The osteoarthritis I experience is indeed progressive. At some point I will use a manual wheelchair, it is just a question of when. A good manual wheelchair would certainly be a good thing for me to have for use in stores and places where I would otherwise have to wobble around for long periods of time. I would like one, but part of me wonders if a manual wheelchair would do damage to other joints in my body such as my shoulders, elbows, or the disks in my back.
Thoughts about a power wheelchair have largely sprung from the experiences of others who have osteoarthritis. For example; there is a woman in my neighborhood who is a few years younger than me who also has osteoarthritis, the same degenerative kind. She has the same issues with her feet that I do, although she does not have the, 'osteosis,' I do on my ankles. Her name is, 'Ruth,' and she has been using a power wheelchair for several years now.
Ruth is a friendly, kind and loving person and I am glad to have her as a neighbor. I have been learning quite a bit from her; she started using a power chair because she broke a bone in her foot. Her doctor told her several other bones in her feet were at risk of breaking, the same diagnosis I have. She told me not to worry about using a power chair because there are van services even in little old Pueblo.
I told Ruth that the main concern I have with wheelchairs in general, manual or power, had to do with my height. You just don't see a lot of 6' guys using wheelchairs, I told her. Ruth looked at me and said, 'At times, Tom, you have to trust the medical technologies available.' I tend to agree, but it still troubles me. Wheelchair users, am I being silly
What It Comes Down To
You know, I could most likely apply for and receive a power wheelchair from Social Security or the VA. What is stopping me? Tell the truth and shame the devil...stigma. People are already looking at me far differently than they used to, whether they intend to or not. At 6 feet in height, I have always looked down on other's heads for the most part. Using a wheelchair would mean a change in physical perspective. It would mean I finally have accepted that the joints in my legs are shot and it is time for me to think of osteoarthritis in a different light. For a decades-long nursing assistant, it would entirely change the focus of my life from one of caring for others, to one of being perceived by others as a very noticeable person with a physical disability. If only more people would understand that disability is one part of a person's life and not the entirety of it.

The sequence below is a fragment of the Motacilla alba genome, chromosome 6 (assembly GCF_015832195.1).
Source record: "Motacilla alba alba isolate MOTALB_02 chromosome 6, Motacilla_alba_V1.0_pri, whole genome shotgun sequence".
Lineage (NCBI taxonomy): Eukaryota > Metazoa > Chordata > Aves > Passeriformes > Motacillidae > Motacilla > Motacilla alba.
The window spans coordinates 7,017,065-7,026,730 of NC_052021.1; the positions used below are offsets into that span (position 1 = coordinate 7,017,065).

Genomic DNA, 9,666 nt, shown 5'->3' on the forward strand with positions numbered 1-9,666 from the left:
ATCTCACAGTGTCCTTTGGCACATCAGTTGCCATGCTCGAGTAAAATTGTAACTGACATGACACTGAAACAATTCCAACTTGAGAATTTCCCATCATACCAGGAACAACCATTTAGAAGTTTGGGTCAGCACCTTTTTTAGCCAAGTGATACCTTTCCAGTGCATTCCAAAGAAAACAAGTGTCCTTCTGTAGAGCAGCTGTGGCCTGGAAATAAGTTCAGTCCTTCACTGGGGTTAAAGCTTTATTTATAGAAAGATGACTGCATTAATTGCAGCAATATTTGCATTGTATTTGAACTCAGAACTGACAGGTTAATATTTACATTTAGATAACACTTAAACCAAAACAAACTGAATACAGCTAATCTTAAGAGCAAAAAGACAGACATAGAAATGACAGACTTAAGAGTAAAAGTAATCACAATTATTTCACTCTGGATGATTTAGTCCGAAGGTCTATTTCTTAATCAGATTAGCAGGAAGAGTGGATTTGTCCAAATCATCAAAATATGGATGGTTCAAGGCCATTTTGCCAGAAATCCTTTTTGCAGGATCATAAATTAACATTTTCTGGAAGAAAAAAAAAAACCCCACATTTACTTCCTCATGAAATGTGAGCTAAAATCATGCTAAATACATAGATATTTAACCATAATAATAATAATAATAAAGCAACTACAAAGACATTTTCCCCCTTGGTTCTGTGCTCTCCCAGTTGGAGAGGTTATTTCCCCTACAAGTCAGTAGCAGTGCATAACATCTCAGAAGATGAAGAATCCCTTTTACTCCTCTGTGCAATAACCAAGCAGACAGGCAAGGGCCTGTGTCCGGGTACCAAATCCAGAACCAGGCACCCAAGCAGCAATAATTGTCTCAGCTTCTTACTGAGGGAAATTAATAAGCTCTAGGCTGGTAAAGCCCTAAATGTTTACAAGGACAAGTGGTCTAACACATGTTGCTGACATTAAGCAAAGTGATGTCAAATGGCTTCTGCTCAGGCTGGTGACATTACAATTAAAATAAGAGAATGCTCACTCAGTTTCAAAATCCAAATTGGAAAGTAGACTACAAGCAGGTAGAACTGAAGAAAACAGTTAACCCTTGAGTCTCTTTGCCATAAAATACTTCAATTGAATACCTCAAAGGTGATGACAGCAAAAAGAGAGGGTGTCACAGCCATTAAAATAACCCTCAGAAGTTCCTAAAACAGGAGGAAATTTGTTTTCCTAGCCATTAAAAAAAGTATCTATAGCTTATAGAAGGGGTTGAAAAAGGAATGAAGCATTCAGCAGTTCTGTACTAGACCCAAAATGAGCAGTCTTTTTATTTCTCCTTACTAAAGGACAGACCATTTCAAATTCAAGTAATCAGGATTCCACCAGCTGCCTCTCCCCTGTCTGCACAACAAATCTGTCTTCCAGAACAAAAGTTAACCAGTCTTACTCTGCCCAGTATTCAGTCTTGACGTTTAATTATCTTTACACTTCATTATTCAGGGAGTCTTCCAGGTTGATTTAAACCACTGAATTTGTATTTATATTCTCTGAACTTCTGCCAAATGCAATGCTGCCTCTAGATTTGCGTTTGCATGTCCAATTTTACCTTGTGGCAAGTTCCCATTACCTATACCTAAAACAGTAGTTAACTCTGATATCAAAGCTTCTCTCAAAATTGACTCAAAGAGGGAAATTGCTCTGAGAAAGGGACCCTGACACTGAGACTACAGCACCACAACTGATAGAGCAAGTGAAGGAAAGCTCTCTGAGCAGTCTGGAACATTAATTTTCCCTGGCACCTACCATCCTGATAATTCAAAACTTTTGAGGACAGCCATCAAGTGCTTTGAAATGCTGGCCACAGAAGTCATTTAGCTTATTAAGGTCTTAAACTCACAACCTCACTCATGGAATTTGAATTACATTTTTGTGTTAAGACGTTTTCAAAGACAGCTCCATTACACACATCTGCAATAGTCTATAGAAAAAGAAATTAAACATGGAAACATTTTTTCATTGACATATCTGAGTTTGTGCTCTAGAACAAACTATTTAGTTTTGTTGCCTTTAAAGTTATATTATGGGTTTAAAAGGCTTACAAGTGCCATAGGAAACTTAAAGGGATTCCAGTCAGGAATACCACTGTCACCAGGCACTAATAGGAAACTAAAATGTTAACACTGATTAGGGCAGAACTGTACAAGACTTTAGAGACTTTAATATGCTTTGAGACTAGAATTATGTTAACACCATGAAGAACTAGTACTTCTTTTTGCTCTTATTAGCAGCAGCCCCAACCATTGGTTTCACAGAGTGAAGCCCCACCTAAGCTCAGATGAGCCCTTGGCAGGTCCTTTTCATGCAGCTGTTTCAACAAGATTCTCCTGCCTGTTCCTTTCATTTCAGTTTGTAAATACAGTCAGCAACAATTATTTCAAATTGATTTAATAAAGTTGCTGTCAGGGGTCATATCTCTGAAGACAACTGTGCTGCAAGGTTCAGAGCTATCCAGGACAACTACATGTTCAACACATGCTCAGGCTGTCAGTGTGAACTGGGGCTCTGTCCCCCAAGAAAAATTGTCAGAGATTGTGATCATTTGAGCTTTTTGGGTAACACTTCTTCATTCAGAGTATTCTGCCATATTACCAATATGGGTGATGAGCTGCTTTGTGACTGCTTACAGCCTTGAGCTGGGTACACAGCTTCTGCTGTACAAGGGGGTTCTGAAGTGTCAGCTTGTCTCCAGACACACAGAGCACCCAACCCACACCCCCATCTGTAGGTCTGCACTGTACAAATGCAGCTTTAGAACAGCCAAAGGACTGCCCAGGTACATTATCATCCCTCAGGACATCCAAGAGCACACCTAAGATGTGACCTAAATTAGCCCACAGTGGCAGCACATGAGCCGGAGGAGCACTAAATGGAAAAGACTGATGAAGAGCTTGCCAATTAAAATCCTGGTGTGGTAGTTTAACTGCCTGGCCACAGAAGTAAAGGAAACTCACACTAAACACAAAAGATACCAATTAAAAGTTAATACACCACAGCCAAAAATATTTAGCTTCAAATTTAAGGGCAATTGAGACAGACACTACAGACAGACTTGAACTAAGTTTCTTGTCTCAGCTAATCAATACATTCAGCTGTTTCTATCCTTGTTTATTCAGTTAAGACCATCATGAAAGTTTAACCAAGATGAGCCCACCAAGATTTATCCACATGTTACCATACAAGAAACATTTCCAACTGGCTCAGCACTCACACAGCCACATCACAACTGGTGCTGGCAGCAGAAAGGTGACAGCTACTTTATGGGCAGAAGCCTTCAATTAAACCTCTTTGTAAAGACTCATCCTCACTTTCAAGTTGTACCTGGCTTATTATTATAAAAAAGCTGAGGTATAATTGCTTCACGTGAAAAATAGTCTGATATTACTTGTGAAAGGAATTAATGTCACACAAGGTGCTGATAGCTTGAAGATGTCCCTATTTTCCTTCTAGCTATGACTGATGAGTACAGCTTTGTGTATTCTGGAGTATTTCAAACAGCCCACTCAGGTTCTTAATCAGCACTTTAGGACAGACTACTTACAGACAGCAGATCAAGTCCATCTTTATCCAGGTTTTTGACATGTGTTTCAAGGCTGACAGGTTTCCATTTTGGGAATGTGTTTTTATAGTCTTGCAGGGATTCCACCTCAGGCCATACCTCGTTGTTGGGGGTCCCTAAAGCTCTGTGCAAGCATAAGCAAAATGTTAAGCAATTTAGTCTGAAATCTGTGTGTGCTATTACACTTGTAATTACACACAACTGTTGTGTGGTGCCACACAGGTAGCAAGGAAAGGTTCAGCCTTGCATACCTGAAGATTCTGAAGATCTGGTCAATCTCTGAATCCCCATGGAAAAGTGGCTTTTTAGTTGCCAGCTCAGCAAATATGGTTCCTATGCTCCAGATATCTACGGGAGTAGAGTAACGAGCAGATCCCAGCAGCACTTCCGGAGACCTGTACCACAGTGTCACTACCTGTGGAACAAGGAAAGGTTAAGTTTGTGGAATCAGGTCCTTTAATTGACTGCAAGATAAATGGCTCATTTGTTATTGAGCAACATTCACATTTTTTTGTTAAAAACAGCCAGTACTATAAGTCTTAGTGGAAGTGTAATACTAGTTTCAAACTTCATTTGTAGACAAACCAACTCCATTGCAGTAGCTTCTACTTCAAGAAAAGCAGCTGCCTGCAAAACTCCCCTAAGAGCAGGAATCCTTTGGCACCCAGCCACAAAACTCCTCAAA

Perhaps the desire to find more understanding in people's hearts is one born out of living with health issues and epilepsy. Maybe it is something I am just wishing for as the world turns nastier. It may be that I am simply avoiding the realities of my life. Whatever the case, the part of my life that is labeled, 'disabled,' is indeed just one part.
I feel guilty because I probably should already have a manual wheelchair, if not a power wheelchair. I feel glad that I have not chosen to get a wheelchair because it means that I am, 'doing the right thing,' by attempting to stay on my feet and knees for as long as I can. I feel mixed up because I don't know what the future will bring, or if my reactions to the mobility issues I face are as they should be. Your input is greatly valued, wheelchair users, you are my best advice right now.